In reaching this conclusion, Derrington J disagreed with Lee J’s statement of general principle in Abbott v Zoetis Australia Pty Ltd (No 2) (2019) 369 ALR 512 that an order for security for costs should not be made in unfunded class actions or where the solicitors are working on a speculative basis. Derrington J emphasised that the litigious process must be fair, stating at :
“One side of the record in litigation ought not to be granted the luxury of litigating without risk of the consequences of a costs order should the litigation not result in their favour. That extends to those who stand behind one of the litigants and who may benefit from the successful outcome of the action. Such persons should not be allowed to enable others, whether that be corporate entities, trustees or lead applicants, to act as “stalking horses” in the litigation which will enure for their benefit”.
In addition, while orders for security aren’t generally made against individuals in bilateral litigation, Derrington J emphasised the contextual issue in favour of doing so in class actions. His Honour noted applicants usually have recourse against the respondents or their insurers to substantial recovery in respect of their own and others’ claims, as well as indemnity in respect of their costs. On the other hand, the respondents are limited to recovering costs from the lead applicants to the extent their assets permit.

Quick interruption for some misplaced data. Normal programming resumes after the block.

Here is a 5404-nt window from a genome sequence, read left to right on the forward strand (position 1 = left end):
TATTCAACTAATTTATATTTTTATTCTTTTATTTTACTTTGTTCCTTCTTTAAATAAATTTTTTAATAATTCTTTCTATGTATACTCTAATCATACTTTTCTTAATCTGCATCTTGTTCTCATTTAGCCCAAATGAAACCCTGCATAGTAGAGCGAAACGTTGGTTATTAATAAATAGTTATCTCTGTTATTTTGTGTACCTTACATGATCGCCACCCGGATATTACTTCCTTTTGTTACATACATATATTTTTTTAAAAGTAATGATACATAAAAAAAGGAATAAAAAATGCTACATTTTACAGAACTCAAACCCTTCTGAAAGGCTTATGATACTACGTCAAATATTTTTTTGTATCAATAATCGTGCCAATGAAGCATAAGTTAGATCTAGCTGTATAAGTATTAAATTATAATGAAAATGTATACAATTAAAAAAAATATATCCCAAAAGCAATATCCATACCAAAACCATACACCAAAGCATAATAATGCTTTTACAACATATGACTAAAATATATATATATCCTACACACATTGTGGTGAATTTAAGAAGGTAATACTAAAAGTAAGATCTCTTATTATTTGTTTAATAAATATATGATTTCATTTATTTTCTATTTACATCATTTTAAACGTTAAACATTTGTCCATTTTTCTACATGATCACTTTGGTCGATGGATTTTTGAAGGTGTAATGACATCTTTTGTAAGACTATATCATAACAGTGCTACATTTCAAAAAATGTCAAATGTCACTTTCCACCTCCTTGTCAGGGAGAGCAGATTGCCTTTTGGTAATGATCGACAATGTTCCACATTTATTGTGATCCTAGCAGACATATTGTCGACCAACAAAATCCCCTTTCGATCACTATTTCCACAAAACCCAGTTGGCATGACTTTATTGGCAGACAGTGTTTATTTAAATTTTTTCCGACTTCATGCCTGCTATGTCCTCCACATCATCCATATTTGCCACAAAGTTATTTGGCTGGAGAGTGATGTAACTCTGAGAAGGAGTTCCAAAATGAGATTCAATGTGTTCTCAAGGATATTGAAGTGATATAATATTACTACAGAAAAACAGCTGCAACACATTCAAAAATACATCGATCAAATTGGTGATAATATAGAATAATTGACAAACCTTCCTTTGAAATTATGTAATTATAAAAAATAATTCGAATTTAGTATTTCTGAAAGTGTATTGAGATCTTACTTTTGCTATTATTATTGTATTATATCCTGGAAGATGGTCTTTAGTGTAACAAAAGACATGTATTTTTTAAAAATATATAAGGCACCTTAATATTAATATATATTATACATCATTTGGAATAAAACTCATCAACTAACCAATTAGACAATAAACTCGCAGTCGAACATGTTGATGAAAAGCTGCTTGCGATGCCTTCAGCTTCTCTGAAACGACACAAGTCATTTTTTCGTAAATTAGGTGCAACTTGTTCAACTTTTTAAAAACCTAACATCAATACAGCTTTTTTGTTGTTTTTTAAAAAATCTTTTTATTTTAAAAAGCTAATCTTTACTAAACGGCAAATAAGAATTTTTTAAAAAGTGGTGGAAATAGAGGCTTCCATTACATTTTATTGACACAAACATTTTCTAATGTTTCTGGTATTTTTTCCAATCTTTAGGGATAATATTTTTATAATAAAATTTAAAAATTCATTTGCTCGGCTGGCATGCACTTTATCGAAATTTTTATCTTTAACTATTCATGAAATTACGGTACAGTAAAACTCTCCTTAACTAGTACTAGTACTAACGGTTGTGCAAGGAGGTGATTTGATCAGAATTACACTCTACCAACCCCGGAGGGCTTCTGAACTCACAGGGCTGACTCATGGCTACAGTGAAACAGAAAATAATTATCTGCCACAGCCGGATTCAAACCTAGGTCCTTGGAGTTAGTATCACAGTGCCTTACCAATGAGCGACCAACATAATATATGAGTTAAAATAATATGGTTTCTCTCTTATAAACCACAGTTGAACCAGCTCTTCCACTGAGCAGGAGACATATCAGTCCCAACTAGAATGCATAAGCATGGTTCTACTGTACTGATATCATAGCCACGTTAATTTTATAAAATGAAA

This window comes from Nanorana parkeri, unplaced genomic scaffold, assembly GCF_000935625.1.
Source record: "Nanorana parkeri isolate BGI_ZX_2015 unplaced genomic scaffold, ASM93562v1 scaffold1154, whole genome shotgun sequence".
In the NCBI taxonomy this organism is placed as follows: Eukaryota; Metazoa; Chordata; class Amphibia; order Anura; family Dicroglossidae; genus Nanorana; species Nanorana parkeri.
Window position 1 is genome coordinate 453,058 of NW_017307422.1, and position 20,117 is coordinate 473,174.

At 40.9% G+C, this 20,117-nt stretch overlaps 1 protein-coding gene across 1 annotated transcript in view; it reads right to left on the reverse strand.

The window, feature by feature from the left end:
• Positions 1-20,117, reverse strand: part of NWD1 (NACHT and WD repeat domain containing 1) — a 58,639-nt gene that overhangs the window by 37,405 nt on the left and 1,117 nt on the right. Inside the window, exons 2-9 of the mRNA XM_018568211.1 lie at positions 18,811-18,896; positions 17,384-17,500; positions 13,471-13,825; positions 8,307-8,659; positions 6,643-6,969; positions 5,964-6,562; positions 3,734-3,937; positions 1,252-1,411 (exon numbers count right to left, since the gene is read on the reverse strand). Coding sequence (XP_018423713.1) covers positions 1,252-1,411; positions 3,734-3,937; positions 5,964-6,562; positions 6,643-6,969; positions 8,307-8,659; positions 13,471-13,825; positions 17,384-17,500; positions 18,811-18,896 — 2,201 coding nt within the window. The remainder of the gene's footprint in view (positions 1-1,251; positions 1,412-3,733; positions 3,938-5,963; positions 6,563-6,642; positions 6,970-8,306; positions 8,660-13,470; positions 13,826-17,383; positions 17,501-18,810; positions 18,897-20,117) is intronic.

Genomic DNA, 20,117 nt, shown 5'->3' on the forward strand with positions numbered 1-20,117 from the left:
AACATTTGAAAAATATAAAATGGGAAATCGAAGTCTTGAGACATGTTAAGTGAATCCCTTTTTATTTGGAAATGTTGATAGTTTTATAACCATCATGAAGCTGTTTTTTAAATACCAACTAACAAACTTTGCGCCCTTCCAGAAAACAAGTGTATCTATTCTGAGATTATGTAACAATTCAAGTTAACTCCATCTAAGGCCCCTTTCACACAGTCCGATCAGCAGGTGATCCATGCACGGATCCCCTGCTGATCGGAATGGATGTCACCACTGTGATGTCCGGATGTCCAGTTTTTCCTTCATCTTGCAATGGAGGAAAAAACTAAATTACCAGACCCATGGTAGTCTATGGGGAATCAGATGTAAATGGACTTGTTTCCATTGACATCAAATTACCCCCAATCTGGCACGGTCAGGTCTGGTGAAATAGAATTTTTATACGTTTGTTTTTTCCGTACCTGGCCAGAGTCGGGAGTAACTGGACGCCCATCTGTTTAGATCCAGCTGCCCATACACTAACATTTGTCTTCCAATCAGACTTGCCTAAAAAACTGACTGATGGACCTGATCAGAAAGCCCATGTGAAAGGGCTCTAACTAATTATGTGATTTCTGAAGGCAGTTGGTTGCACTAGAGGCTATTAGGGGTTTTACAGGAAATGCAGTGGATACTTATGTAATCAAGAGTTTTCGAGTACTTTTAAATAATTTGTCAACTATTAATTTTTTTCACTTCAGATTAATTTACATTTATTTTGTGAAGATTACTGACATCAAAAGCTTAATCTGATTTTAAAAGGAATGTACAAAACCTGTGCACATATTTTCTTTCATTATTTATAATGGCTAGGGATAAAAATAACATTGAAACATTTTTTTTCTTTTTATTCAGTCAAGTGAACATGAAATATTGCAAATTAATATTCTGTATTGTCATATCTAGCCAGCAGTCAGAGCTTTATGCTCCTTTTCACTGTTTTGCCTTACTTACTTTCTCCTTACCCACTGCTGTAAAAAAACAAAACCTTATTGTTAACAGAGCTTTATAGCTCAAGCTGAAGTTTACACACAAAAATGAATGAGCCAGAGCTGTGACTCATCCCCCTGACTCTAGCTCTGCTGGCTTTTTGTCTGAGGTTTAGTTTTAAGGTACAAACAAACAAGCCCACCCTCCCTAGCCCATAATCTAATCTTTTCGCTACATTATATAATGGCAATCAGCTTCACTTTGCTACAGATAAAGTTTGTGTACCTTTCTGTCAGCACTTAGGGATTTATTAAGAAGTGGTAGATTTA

Furthermore, Derrington J rejected the lead applicants’ argument that the making of an order for security for costs was antithetical to the nature of class actions in the sense identified by Lee J in Abbott v Zoetis (No 2), namely that it provides an effective mechanism for persons with small or relatively modest claims to obtain access to justice. Derrington J considered there was nothing to suggest that the usual rules in relation to security for costs should not apply. He specifically noted that if it had been the intention of the legislature to permit class members to litigate solely at the risk of the respondent, such a policy outcome would have found clear expression in the legislation.
Accordingly, Derrington J ordered that the proceedings be stayed until the lead applicants provided the respondents with security for their costs. This included $200,000 each to Billzy Pty Ltd and PNI Financial Services Pty Ltd, and $350,000 to the remaining three respondents.
As foreshadowed, the decision is significant as Derrington J emphasised that there are strong policy reasons for Courts adopting a predisposition in favour of making an order for security for costs in class actions where the lead applicants are impecunious, even if they consist of individuals and even if the order for security may stultify the action. The decision also reinforces the importance of the overarching principle of fairness in matters concerning orders for security.
The decision clarifies and reinforces a defendant’s entitlement to security for costs following the decision in Abbott v Zoetis.
This article was reproduced in Issue 47 of the Expert Witness Journal (February 2023).